Indo-US Relations: Time For Reassessment

06 Aug, 1999    ·   236

Dr. P. Vijaylakshmi argues that given the 'roller coaster' nature of past Indo-US relations, it would be premature to argue about a paradigm shift in US policy

The debate on the Indo-Pak Kargil conflict has raised several questions. An important one is whether there is a role for the U.S. The last two months have seen a number of U.S. policy developments treading difficult terrain. The U.S. government has stated that Pakistan-backed intruders must withdraw from the Indian side of the LoC and that Pakistan must resume the peace dialogue. Rebuffing any mention of "mediatory efforts", the US . maintained that the crisis was Kargil specific and did not involve the entire LoC. For Americans this dispute "frozen in time," and  seems unlikely to be quickly settled. In their perception, an "even-handed" approach that did not require any specific attention by the U.S. At best Kashmir only compels sporadic interest but   remains largely in the specialist domain. However, the May 1998 nuclear tests in Pokharan and Chagai jolted this indifference.



When Kargil exploded in May 1999, the realisation accrued that it could spark a full scale war. Prime Minister Sharif's hurriedly arranged meeting with President Clinton during the conflcit and the Sharif-Clinton joint statement were preceded by the U.S. and the G-8 nations demand upon Pakistan to withdraw from the Indian side of the LoC. Internationally, fears of the crisis unravelling and going out of control led to many voices favouring timely intervention. Future summits will probably discuss this possibility of assertive action in Kashmir , despite India 's opposition. While the U.S. has not outlined any peace proposals, the promise of "personal attention" by President Clinton allowed Prime Minister Sharif to hail this as his success in "internationalizing" the Kashmir issue by drawing the U.S. into a mediatory role.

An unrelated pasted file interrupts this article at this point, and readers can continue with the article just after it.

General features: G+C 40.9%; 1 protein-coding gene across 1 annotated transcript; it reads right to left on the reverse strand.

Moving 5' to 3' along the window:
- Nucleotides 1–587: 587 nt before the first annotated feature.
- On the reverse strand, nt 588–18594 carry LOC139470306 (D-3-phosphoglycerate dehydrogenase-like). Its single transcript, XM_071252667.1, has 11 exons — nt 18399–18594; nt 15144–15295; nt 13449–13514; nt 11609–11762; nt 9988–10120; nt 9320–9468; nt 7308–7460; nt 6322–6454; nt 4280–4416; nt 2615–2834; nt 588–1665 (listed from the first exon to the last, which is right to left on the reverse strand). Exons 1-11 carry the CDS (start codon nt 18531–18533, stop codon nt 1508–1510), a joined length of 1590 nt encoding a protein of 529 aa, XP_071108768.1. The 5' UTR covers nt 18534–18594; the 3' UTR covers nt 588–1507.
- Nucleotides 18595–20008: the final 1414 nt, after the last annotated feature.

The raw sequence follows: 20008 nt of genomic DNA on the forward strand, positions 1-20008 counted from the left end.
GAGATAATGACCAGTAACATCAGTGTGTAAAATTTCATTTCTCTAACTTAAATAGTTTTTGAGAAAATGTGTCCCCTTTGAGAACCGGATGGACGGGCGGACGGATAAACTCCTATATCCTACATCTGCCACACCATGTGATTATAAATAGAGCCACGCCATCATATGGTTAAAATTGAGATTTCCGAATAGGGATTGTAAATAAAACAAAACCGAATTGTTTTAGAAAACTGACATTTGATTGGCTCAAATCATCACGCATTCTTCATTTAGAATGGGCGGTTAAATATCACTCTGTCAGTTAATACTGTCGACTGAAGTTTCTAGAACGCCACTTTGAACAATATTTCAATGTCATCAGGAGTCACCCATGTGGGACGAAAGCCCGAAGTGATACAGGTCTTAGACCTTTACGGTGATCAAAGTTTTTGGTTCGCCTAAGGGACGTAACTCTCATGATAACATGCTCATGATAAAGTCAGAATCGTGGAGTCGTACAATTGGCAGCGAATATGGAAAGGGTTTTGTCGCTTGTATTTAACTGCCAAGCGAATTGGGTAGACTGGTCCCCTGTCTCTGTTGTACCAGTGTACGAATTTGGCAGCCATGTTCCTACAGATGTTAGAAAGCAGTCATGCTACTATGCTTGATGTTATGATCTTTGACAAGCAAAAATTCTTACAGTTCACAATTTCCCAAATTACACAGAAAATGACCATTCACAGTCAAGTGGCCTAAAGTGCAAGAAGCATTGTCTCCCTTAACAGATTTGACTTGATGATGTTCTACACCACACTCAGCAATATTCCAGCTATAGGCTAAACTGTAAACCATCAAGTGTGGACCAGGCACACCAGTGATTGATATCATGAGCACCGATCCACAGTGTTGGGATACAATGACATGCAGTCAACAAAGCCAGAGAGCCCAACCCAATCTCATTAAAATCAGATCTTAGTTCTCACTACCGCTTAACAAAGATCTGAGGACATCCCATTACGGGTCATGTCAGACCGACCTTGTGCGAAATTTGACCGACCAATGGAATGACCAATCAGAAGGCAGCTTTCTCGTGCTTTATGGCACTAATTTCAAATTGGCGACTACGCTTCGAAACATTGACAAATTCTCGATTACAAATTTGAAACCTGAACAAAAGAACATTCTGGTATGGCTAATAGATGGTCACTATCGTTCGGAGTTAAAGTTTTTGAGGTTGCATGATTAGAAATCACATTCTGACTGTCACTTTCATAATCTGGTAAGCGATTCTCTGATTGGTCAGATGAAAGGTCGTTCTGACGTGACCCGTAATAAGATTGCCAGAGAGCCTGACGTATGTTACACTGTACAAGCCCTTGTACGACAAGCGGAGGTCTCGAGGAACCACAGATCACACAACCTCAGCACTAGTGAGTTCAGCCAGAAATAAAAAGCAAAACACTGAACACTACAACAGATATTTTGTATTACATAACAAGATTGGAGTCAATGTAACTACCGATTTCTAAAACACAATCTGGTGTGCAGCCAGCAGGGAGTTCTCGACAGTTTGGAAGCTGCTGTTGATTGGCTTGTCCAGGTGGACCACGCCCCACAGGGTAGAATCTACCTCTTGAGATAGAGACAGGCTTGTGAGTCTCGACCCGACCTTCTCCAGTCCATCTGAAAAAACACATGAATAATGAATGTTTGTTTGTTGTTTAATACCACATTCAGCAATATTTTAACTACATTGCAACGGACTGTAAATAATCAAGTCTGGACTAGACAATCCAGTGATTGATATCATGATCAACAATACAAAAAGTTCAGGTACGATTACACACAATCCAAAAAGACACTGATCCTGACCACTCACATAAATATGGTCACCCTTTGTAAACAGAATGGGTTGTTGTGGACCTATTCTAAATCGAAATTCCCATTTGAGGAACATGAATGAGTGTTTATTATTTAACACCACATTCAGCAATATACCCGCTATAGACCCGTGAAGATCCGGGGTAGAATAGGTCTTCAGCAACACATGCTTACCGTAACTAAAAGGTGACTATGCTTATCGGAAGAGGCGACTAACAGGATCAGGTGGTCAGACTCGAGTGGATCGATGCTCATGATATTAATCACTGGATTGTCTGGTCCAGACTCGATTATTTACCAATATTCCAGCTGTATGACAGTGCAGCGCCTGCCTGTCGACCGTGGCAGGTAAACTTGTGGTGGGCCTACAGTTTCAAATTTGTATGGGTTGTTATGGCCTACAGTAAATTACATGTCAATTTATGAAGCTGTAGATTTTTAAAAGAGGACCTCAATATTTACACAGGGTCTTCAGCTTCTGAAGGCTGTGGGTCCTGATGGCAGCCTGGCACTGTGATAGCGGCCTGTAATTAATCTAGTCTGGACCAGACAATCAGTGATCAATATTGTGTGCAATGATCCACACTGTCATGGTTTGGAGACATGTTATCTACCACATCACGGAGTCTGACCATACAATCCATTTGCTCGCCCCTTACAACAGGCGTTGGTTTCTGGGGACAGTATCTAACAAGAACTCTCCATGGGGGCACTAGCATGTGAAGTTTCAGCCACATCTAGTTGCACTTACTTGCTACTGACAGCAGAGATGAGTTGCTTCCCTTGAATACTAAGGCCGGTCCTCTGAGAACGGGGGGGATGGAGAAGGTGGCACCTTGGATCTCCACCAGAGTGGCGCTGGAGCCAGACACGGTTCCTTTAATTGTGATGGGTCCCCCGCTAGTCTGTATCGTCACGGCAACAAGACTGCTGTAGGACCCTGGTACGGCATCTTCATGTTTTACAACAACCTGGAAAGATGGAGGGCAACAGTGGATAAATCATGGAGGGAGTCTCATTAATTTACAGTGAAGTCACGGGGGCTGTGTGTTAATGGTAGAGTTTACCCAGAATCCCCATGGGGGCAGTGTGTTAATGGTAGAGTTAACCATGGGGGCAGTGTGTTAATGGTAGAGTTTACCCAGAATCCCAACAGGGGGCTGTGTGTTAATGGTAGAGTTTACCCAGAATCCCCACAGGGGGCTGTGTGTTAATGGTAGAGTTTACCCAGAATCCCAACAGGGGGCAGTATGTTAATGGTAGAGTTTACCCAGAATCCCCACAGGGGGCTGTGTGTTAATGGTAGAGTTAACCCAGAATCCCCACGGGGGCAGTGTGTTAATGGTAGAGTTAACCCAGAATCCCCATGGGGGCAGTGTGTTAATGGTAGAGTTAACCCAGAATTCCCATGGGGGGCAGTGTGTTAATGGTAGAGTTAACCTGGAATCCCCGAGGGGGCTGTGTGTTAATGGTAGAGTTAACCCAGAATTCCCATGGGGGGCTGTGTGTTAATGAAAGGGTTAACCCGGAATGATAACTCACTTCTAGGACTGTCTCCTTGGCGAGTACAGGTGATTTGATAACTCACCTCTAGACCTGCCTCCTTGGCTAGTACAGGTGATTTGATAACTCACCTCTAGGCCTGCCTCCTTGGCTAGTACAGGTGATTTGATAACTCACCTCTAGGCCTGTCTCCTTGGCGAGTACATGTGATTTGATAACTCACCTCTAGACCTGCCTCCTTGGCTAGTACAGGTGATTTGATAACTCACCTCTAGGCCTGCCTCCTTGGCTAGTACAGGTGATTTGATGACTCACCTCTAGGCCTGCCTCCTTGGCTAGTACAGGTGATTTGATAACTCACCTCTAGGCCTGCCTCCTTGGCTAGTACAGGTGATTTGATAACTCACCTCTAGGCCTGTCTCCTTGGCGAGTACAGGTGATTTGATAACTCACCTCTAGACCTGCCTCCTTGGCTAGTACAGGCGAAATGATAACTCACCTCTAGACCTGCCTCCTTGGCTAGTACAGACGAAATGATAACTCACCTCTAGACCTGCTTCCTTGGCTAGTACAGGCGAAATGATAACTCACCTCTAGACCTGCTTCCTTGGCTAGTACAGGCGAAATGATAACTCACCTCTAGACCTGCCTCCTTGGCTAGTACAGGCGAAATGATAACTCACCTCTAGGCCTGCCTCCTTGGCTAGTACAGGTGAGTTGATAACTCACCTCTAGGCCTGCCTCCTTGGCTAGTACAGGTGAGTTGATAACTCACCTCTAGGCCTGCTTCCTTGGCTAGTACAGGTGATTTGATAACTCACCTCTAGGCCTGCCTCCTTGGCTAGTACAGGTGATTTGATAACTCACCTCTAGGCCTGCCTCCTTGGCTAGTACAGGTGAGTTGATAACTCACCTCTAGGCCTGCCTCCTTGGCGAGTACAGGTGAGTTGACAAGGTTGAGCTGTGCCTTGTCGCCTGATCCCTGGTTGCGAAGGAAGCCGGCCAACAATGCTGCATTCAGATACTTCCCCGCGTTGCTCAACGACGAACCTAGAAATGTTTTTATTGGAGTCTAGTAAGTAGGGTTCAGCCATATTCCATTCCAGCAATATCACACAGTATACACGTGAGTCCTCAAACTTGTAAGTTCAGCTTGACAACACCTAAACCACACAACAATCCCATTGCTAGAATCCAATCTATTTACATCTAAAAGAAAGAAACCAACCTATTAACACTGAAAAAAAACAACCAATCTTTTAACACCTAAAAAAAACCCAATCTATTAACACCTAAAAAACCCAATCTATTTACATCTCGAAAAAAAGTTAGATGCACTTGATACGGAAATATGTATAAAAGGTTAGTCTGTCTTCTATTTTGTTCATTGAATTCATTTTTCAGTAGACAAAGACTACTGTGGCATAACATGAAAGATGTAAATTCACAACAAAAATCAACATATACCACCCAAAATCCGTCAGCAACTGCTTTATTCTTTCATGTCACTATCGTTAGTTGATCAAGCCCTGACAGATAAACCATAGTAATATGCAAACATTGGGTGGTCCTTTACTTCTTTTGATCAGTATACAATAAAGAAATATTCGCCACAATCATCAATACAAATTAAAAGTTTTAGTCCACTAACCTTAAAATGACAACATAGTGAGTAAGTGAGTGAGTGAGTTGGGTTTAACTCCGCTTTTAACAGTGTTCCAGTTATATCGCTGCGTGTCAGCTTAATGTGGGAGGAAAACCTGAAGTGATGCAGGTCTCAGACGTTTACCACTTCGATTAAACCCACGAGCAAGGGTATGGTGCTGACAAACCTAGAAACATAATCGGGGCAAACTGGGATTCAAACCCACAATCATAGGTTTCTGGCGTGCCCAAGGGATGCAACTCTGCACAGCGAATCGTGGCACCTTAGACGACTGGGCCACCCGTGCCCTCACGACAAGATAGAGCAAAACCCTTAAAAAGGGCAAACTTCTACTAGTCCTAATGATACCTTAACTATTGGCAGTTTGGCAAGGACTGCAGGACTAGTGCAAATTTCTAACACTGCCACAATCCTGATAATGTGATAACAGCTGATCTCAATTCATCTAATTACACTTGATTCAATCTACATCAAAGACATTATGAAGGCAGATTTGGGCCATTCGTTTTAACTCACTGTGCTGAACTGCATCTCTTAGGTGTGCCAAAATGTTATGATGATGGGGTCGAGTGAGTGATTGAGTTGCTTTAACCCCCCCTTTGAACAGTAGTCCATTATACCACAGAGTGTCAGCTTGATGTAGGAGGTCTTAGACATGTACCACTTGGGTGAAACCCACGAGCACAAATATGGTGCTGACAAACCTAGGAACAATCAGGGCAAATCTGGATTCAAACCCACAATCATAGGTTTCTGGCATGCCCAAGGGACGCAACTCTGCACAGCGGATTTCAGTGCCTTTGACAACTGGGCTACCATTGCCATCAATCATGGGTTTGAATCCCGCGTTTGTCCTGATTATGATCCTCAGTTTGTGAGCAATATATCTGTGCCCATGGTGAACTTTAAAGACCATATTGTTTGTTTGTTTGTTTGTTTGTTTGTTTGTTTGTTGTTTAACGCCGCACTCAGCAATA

The American viewpoint however was, made crystal clear,  no mediatory role, no carrots, and no wider application of the "respect the LoC" message. However, in appreciation of the irreconciled  situation between India and Pakistan and their nuclear status, the US has enhanced its role, whilst it have desisted from laying down conditions, apart from that of withdrawal.



The legislative branch played on important part in the overall US foreign policy on South Asia , has become more involved in the oversight of foreign affairs, and is exercising its influence through the House and Senate Committees on Foreign Affairs. They have supported the Indian view. Over the past years, they have passed resolutions, conducted hearings on the role of India in South Asia and bilateral on relations between India and the U.S. They have acknowledged the integrity of Indian claims, linked the Taliban factor with Pakistani politics, and urged the U.S. to change its policy towards India . More importantly, the administration has been warned to avoid being dragged into an "interventionist" mode this would please Pakistan but set up India ’s back. They have also opposed helping any country that encourages terrorism. The administration's position on the Taliban illustrates this resolve.



After what the The New York Times called "a timely intervention" by President Clinton in a "seemingly intractable dispute of religion, ethnicity and borders," it remains to be seen whether any real qualitative change  will ensue in Indo-US relations. For starters,  there is considerable progress in reassessing US-India policy within the wider context of South Asia . Given the 'roller coaster' nature of past Indo-US relations, it would be premature to argue about a paradigm shift in US policy. However, the failure of U.S. nuclear non-proliferation goals in the region and the linkage between Afghan mercenaries/militants and Kashmiris in the conflict has re-opened the possibility of a U.S. assertive role in the region. A major implication for India is the opportunity to engage with the U.S. constructively, without remaining stuck in the old negative relationship.



The present U.S. Congressional support to India means that domestic factors in the United States will have considerable influence in shaping its South Asia policy. There is a change in the US Congress's trinity of negative concerns, namely human rights and dissidence,  proliferation of WMD,  and  trade barriers/non-access to markets. This means the "even-handed" approach has given way to focussed attention on India 's potential. Given this context, there is a greater opportunity for both India and the US to improve their post-Cold War relationship.